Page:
Dr. Melanie McField, Director, Healthy Reefs Initiative, Smithsonian Institution, Museum of Natural History, generates user-friendly tools to measure, track and report on the health of the Mesoamerican Reef Ecosystem. McField is a marine biologist and former Peace Corps volunteer, consultant to the Belize Coastal Zone Management Authority and Institute, the World Wildlife Fund, and Director of Healthy Reefs for Healthy People. An author and authority on coral reefs, she has been on TV's Today Show, National Geographic, and Animal Planet. 

Trish Meyler, Co-founder, BOGA Paddle & Surf Co., is growing the sport of stand up paddleboarding (SUP) and adding a new twist to it - yoga. Along with selling boards and equipment and licensing yoga instructors and floating studios, she leads people on tours to "explore the waterways of the world on our boards" to "share the SUP stoke and Aloha with our families and community." Meyler has launched studios around the globe and wants people to experience the joys of yoga in an ocean setting, while connecting with others.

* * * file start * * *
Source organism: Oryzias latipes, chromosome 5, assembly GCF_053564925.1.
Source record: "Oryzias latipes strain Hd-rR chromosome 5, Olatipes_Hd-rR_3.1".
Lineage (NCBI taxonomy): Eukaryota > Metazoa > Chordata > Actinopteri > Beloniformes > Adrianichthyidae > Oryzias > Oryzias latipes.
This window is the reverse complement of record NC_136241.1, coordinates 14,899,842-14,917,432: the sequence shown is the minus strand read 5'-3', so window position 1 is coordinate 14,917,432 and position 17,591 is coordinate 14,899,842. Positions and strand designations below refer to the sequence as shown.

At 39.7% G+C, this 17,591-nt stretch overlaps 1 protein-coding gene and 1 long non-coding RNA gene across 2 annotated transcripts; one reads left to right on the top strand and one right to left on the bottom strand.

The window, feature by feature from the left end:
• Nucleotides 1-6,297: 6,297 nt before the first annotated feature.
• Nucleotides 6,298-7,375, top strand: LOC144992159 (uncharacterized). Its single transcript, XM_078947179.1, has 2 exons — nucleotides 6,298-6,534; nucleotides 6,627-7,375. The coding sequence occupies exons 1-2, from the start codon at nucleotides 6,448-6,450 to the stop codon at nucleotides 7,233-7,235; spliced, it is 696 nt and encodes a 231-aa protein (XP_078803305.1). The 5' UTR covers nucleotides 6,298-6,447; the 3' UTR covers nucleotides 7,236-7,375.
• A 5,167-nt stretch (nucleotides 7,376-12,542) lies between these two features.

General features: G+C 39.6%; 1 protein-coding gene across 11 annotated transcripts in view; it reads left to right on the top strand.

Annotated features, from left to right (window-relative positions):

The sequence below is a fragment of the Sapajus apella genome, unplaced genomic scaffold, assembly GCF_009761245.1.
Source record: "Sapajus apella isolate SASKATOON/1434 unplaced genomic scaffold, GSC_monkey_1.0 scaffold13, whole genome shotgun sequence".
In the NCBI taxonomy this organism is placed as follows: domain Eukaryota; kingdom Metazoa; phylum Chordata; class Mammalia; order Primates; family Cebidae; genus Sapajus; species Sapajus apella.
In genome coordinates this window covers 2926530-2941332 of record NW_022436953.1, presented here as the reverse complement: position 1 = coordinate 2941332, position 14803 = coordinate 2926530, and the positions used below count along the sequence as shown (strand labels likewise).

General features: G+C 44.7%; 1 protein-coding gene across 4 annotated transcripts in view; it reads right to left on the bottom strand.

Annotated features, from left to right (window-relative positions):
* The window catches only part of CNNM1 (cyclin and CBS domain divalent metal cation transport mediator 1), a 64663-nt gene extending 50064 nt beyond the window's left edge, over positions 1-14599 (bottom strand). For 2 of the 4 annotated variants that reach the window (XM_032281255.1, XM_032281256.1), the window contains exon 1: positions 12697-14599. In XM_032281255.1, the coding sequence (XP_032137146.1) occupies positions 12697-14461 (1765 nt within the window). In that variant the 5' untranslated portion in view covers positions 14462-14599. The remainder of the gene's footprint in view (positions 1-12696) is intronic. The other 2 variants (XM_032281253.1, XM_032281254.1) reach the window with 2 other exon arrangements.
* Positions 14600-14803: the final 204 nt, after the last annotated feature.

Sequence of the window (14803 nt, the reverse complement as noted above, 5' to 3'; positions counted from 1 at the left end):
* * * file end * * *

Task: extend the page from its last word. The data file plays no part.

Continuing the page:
Julie Packard, Executive Director of the Monterey Bay Aquarium, is an international leader in ocean conservation and advocate for science-based policies that protect marine ecosystems and sea life. A marine biologist, Packard has built the aquarium into one of the world's top aquariums and initiated its Seawatch Program that supports sustainable fishing practices and guides consumers in environmentally-responsible food choices. Inspired by Monterey Bay, Packard wants to introduce people to "the incredible ocean life just off our coast and in the vast ocean beyond."   

Dr. Kathryn D. Sullivan, Undersecretary of Commerce for Oceans and Atmosphere and Administrator of the National Oceanic and Atmospheric Administration, is a scientist, astronaut and educator. The first US woman to walk in space, Sullivan's reach extends from the depths of the sea to outer space. She's done it all from satellite remote sensing and weather forecasting to mapping and charting the oceans. She co-chairs the committee that's building a Global Earth Observation System of Systems to provide environmental data for society's needs.